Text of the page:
Apple Computer has applied to register the trademark Mobile Me in the UK, giving the most concrete sign yet that the company is planning a launch into the mobile phone sector.
The California-based company has long been tipped to make a move into mobiles, and its application to the UK Patent Office, earlier this month, suggests plans are finally underway.
Apple declines to comment on the nature of the Mobile Me trademark, although it has been filed in four categories, spanning a wide range of business areas, from computers to telecommunications and entertainment.
It has also been seeking to trademark the name iPhone since 2002, having won an appeal last autumn against an earlier rejection of the marque by the European Union’s Office for Harmonization in the Internal Market. The application is still pending. Type the address www.iphone.org into a Web browser, however, and up pops Apple’s homepage.
The company has already dipped its toe into the mobile world through the tie-up with Motorola, providing the mobile manufacturer’s Rokr phone with its iTunes software (DW 15 September 2005). Although Motorola has claimed that further collaborations between the two companies are on the cards (DW 3 November 2005), speculation is now rife that Apple will have a fully-fledged go at the market itself, with the launch of a phone unit and, possibly, its own network, leased from a service provider – as Virgin Mobile does.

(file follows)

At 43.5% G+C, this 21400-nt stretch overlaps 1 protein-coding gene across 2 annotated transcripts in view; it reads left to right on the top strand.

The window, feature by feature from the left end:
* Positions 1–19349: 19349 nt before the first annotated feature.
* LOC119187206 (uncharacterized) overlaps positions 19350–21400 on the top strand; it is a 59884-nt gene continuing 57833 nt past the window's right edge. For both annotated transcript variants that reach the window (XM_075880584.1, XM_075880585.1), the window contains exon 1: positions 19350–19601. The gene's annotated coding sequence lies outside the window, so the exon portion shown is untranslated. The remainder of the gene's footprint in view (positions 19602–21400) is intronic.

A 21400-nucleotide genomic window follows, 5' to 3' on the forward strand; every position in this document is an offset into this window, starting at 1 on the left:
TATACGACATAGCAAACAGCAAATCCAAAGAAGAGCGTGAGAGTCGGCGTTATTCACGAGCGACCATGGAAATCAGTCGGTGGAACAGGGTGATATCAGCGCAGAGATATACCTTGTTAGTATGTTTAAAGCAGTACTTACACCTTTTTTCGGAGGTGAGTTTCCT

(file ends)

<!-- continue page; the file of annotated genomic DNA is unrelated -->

‘They’ve got to do it,’ says Mark Delaney, director at product strategy consultancy Plan. ‘It’s all going to converge around the phone – a camera, music and even potentially your wallet can be in a phone. I wouldn’t expect anything radical in terms of design – Apple’s usual restrained, refined design language – but I think they will improve the interface, offering a seamless communication with software already on Mac computers.’
But Miles Hawley (pictured above), head of industrial design at PDD, believes the sector is too saturated for Apple. ‘I’d be surprised if they decided to enter that market. Perhaps it could be an iPod with connectivity, rather than a full phone, allowing wi-fi downloads from iTunes, where Apple already generates revenue,’ he says.
A move by Apple into mobile handsets would follow the considerable success of the iPod. According to the company’s Q1 2006 figures released last week, sales of the iPod jumped by 140 per cent year-on-year to $2.9bn (£1.6bn), on sales of 14 million units. This represents more than half of Apple’s total revenues of $5.8bn (£3.2bn). By contrast, desktop and laptop computers contributed just $0.9bn (£0.5bn) and $0.8bn (£0.45bn) in revenues respectively.
But the iPod’s dominance of portable music sales is now being threatened by the latest mobile handsets. These are kitted out with high-capacity hard drives, able to hold large volumes of music files. Sony Ericsson’s Walkman range has already proven popular, with three million units shipped since its launch last August, the company announced last week.
‘The iPod has a certain cachet, but that won’t last forever. I think they’ve got to do it this year. Apple’s got the power now; it’s probably the only company that could launch a new mobile service from scratch,’ says Delaney.
The successful launch of a mobile product, with all of Apple’s design elegance, could secure the company’s entertainment-based future, although there was no word on the subject in Apple chief executive Steve Jobs’ keynote at the Macworld conference earlier this month